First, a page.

The U.S. Energy Information Administration projects that natural gas will overtake coal as the most dominant fuel source in the U.S. utility sector by 2040. However, it doesn't see natural-gas prices rocketing higher, which means you'll need to be selective in how you invest in this trend.
The combination of horizontal drilling and hydraulic fracturing has led to a material increase in the supply of natural gas in the United States. There isn't enough demand to sop it all up, so the commodity's price has plumbed new lows. That's a mixed blessing.
On the one hand, some drillers have had a hard time making a profit. On the other hand, low prices have led to an increase in the use of natural gas for everything from electricity to trains. And that trend should continue since the EIA expects natural-gas prices to remain relatively low through 2040.
Still, that's good news for natural-gas adoption but bad news for companies that drill for the fuel. That's why investors should focus on drillers that have very low operating costs, like Ultra Petroleum (NYSE: UPL ) and Chesapeake Energy (NYSE: CHK ) .
Chesapeake is probably the better known company -- though that's not necessarily a good thing. Under former management, Chesapeake got caught up in the land grab when natural-gas prices were high. When gas prices fell, Chesapeake was heavily indebted and owned assets that were worth less than what it paid.
And then things got interesting because activist investor Carl Icahn stepped in. He essentially replaced the old CEO with one focused on drilling. And while the company still has notable operational and debt issues to work through, so far the new leaders are doing a good job. And Chesapeake happens to be one of the lowest-cost drillers in the industry.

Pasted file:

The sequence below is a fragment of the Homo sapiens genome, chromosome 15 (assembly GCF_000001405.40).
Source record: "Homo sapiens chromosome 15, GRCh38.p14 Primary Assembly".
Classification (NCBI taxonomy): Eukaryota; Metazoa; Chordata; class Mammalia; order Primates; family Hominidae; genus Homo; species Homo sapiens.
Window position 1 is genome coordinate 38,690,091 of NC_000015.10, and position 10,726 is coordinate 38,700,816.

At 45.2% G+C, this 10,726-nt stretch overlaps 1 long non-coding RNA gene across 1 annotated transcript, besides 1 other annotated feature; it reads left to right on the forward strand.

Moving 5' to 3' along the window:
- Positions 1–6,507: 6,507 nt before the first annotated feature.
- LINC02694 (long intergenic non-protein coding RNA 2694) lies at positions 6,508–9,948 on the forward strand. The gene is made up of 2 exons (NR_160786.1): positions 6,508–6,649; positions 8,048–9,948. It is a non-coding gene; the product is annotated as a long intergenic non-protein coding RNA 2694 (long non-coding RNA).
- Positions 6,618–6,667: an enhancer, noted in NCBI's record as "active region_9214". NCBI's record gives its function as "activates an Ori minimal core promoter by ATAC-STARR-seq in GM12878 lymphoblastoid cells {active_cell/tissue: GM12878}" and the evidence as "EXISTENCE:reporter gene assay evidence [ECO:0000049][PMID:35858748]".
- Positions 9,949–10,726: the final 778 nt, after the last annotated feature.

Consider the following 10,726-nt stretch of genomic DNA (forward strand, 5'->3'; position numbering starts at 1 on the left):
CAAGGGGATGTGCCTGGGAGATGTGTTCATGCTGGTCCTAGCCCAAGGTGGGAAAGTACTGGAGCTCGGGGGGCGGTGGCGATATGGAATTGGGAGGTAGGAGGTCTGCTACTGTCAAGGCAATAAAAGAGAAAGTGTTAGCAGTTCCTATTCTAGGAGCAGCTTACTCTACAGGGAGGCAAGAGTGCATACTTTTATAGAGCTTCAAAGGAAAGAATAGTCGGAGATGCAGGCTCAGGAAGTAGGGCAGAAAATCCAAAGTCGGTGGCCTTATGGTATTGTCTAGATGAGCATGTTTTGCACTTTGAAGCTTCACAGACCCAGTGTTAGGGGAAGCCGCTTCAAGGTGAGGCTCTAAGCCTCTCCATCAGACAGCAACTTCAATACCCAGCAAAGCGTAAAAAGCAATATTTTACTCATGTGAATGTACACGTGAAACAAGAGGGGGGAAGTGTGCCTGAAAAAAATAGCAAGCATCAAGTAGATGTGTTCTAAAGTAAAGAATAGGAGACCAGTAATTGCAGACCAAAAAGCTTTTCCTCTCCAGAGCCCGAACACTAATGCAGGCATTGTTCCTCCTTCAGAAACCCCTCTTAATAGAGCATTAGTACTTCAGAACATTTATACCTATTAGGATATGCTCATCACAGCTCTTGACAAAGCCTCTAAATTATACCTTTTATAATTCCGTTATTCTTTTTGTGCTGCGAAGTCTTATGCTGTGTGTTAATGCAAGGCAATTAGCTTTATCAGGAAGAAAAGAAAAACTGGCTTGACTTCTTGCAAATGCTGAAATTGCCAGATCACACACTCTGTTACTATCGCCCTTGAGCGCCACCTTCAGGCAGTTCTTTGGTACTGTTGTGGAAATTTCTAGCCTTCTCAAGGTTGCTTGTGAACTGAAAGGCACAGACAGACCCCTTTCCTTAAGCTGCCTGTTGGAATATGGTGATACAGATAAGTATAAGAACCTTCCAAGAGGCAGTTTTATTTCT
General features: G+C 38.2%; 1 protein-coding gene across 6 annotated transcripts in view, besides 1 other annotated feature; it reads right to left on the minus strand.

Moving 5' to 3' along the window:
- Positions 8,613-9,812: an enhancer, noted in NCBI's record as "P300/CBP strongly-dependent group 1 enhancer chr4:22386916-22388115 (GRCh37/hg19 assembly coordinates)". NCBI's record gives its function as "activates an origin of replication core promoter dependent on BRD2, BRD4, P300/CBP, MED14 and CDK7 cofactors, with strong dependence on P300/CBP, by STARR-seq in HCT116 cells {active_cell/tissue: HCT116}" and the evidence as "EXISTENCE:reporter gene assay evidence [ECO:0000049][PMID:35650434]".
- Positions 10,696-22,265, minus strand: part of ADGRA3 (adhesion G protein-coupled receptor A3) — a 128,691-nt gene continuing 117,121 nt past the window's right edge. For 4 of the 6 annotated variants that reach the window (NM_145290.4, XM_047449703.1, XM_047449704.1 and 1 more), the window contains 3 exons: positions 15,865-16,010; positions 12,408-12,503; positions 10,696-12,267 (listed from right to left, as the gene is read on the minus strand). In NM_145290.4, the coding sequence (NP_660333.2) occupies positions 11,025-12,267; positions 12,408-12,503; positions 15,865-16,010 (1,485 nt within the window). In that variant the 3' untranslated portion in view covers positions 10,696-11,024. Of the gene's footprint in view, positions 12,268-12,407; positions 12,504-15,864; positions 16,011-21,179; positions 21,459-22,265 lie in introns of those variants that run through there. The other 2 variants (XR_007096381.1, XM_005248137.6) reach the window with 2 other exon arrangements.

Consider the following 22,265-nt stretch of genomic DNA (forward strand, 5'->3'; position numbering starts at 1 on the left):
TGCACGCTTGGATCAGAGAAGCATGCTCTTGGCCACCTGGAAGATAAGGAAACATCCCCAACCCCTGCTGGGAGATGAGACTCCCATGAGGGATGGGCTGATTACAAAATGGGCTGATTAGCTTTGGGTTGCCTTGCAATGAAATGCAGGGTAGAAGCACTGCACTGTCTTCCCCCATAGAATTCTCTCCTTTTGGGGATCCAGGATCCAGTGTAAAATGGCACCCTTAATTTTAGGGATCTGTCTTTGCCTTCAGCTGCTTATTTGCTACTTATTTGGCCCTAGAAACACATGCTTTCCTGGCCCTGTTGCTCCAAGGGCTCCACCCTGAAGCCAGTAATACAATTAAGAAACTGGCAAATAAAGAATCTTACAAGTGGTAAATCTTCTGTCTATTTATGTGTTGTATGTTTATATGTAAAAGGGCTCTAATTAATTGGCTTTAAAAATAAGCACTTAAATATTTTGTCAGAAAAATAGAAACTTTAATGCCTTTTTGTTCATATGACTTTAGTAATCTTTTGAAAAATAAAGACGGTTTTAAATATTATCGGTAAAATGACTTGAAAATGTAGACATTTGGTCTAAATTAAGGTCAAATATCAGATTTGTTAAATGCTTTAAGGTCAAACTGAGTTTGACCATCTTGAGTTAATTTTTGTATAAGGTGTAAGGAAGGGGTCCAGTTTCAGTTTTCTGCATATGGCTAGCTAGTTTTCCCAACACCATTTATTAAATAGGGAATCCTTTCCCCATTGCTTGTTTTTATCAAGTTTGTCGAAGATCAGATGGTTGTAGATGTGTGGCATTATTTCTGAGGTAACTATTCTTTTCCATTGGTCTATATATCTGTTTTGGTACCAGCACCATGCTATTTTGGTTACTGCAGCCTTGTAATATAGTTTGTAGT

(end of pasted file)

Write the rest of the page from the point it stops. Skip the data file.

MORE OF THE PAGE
That said, Ultra Petroleum is even more frugal than Chesapeake when it comes to drilling costs. That makes this lesser-known rival fairly compelling, too. You should overlook the huge loss in 2012, however, because that was largely the result of a non-cash writedown of reserves.
While that means Ultra overpaid for its land based on recent natural-gas prices, Chesapeake shows that it is wasn't alone. Ultra, meanwhile, was solidly profitable in each of the first three quarters of 2013. While the same is true of Chesapeake, being the industry's cheapest driller will offer significant advantages to Ultra if gas prices remain low.
For those not willing to take on the risks of drilling for a historically volatile commodity, owning toll-taker businesses like pipeline operators Enterprise Products Partners (NYSE: EPD ) or American Midstream Partners (NYSE: AMID ) would be a better bet.
Fifty eight billion dollar market cap Enterprise is one of the largest industry players, offering instant exposure to multiple regions and aspects of the midstream business. It has increased its dividend for 37 consecutive quarters. That said, the company's success is no secret and the shares yield a modest 4.4% or so. If you want more income, American Midstream's yield of nearly 7% might be more enticing.
American Midstream, however, sports just a $100 million market cap, has just a few assets relative to Enterprise, and only increased its distribution for the first time in November. There's been some management changes at the company, too, but American Midstream appears to have decent growth prospects if you are willing to take on more risk for a higher yield.
If more natural gas is available and more is used, the United States is set for some specific changes. For drillers, low gas prices will give cheapskates like Ultra and Chesapeake a leg up. More gas, however, also means a need for more infrastructure, a boon for mid-stream players like Enterprise and American Midstream. At the end of the day, this quartet is a good place to start if you are looking for a way to play the natural-gas space.
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